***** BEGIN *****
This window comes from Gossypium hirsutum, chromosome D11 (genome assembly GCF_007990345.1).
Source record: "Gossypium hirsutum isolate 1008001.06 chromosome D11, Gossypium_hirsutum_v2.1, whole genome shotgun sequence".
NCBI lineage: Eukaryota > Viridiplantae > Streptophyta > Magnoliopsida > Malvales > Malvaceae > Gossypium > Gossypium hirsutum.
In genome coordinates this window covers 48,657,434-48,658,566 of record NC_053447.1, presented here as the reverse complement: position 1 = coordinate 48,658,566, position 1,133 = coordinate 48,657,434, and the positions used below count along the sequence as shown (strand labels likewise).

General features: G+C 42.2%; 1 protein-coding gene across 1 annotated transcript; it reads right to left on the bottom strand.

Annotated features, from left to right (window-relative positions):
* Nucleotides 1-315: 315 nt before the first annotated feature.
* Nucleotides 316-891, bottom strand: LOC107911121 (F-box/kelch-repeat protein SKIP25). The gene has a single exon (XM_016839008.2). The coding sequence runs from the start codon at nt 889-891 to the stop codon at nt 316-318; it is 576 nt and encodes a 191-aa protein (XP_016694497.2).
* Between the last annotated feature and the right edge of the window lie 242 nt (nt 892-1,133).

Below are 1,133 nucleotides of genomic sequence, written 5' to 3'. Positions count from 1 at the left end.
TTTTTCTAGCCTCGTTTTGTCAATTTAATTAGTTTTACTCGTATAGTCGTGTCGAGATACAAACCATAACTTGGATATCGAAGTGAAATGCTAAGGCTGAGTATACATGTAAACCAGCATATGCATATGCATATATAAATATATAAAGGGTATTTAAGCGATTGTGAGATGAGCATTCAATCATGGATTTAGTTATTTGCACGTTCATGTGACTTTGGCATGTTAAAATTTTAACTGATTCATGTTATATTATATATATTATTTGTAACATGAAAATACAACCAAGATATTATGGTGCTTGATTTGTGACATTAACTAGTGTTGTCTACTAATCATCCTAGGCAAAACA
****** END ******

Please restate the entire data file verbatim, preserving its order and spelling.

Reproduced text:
This window comes from Gossypium hirsutum, chromosome D11 (genome assembly GCF_007990345.1).
Source record: "Gossypium hirsutum isolate 1008001.06 chromosome D11, Gossypium_hirsutum_v2.1, whole genome shotgun sequence".
NCBI lineage: Eukaryota > Viridiplantae > Streptophyta > Magnoliopsida > Malvales > Malvaceae > Gossypium > Gossypium hirsutum.
In genome coordinates this window covers 48,657,434-48,658,566 of record NC_053447.1, presented here as the reverse complement: position 1 = coordinate 48,658,566, position 1,133 = coordinate 48,657,434, and the positions used below count along the sequence as shown (strand labels likewise).

General features: G+C 42.2%; 1 protein-coding gene across 1 annotated transcript; it reads right to left on the bottom strand.

Annotated features, from left to right (window-relative positions):
* Nucleotides 1-315: 315 nt before the first annotated feature.
* Nucleotides 316-891, bottom strand: LOC107911121 (F-box/kelch-repeat protein SKIP25). The gene has a single exon (XM_016839008.2). The coding sequence runs from the start codon at nt 889-891 to the stop codon at nt 316-318; it is 576 nt and encodes a 191-aa protein (XP_016694497.2).
* Between the last annotated feature and the right edge of the window lie 242 nt (nt 892-1,133).

Below are 1,133 nucleotides of genomic sequence, written 5' to 3'. Positions count from 1 at the left end.
TTTTTCTAGCCTCGTTTTGTCAATTTAATTAGTTTTACTCGTATAGTCGTGTCGAGATACAAACCATAACTTGGATATCGAAGTGAAATGCTAAGGCTGAGTATACATGTAAACCAGCATATGCATATGCATATATAAATATATAAAGGGTATTTAAGCGATTGTGAGATGAGCATTCAATCATGGATTTAGTTATTTGCACGTTCATGTGACTTTGGCATGTTAAAATTTTAACTGATTCATGTTATATTATATATATTATTTGTAACATGAAAATACAACCAAGATATTATGGTGCTTGATTTGTGACATTAACTAGTGTTGTCTACTAATCATCCTAGGCAAAACA